In a companion case to ESA released on the same day, Rogers Communications Inc v Society of Composers, Authors and Music Publishers of Canada,33 the Supreme Court also clarified the meaning of the words “to the public” within s. 3(1)(f).34 Summarizing the jurisprudence,35 the Court reaffirmed that to be “to be ‘to the public’ a communication must be targeted at an aggregation of individuals, which is more than a single person but not necessarily the whole public at large”.36
In CCH, for example, the Court held that “a series of repeated fax transmissions of the same work to numerous different recipients might constitute communication to the public in infringement of copyright”.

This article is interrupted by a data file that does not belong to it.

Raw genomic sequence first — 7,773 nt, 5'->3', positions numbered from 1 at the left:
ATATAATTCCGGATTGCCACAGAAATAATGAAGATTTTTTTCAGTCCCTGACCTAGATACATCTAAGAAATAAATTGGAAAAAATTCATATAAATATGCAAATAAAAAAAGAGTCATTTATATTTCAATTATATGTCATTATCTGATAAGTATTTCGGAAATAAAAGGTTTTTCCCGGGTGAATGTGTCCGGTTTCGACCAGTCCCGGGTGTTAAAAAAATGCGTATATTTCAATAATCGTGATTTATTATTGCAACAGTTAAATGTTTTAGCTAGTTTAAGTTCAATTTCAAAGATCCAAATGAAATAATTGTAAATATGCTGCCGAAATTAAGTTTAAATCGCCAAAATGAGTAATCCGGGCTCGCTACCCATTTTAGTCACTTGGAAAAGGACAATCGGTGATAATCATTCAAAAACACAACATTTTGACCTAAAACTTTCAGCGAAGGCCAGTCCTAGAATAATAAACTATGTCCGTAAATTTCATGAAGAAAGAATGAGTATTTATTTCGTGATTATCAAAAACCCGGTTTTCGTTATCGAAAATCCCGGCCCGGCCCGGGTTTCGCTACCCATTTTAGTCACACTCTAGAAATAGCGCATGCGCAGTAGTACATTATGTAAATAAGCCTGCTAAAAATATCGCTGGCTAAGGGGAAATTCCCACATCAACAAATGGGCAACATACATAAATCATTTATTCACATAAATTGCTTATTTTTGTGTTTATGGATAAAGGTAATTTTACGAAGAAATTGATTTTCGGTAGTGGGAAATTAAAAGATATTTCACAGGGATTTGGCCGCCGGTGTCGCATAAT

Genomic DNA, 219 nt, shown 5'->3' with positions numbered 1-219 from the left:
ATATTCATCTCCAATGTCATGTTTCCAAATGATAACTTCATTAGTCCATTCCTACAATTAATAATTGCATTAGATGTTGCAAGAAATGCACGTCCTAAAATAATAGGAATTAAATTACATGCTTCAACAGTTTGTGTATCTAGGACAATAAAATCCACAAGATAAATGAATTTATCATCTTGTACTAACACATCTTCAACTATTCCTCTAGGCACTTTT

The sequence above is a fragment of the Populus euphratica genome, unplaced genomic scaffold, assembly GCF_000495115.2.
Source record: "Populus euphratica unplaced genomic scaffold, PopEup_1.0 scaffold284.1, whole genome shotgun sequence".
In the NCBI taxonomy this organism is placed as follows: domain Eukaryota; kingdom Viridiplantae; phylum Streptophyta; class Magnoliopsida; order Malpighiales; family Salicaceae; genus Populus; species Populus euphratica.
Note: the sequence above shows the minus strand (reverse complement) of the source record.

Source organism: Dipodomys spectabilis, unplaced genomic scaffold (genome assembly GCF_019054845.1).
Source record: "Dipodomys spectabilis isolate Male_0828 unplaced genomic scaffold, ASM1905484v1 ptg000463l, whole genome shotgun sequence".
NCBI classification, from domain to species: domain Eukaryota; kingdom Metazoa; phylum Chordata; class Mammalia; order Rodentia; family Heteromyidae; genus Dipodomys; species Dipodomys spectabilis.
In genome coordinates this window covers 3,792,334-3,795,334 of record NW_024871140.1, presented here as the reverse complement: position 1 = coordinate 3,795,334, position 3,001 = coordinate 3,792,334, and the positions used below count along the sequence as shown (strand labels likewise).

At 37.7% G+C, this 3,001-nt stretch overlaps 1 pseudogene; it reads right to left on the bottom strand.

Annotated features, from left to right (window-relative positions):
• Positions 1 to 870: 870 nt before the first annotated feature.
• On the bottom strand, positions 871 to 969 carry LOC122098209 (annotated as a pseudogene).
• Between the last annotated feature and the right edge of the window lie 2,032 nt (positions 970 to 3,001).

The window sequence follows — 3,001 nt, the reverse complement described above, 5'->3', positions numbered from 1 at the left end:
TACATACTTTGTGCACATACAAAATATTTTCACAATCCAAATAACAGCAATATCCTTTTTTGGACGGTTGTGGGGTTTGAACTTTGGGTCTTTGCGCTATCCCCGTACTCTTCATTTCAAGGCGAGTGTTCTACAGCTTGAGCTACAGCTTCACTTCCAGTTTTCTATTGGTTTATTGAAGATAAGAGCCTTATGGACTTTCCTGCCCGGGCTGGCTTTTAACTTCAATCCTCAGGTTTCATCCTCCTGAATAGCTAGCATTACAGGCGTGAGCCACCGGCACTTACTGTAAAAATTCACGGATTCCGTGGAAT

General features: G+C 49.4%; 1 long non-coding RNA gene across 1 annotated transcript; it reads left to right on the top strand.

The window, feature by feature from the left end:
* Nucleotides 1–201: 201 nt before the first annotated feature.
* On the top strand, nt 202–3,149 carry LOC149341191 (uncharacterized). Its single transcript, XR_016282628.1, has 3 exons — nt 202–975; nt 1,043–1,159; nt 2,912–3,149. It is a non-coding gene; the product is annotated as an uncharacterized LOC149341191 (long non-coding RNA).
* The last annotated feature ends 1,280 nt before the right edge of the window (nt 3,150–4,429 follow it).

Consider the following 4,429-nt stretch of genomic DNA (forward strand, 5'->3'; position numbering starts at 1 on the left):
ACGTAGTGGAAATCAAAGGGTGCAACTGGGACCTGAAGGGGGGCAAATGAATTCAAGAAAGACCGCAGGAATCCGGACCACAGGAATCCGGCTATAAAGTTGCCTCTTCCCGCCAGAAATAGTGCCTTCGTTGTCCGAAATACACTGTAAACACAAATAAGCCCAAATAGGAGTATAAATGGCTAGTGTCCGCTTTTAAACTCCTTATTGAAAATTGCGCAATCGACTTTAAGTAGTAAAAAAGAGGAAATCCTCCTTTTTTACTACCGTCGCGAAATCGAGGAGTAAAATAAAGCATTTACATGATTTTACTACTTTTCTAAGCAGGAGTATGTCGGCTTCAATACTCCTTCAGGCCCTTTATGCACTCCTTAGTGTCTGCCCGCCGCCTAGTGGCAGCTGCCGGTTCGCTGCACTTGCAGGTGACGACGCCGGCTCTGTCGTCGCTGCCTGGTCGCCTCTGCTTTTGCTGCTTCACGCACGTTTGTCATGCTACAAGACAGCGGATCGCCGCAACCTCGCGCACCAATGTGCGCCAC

In Canadian Wireless Telecommunications Assn v Society of Composers, Authors and Music Publishers of Canada,37 the Federal Court of Appeal held that offering to sell mobile phone ringtones to members of the public was a communication to the public, regardless of whether the transmissions were done “one by one”.
The Supreme Court in Rogers followed and built on this line of cases, holding that it did not matter whether the individual transmissions were one-to-one or one-to-many, nor whether the technology was “push” (i.e. the provider sending to the customer without request) or “pull” (i.e. the customer requesting the download “on-demand”). The transmissions must be looked at in context of the whole system of aggregate transmissions.38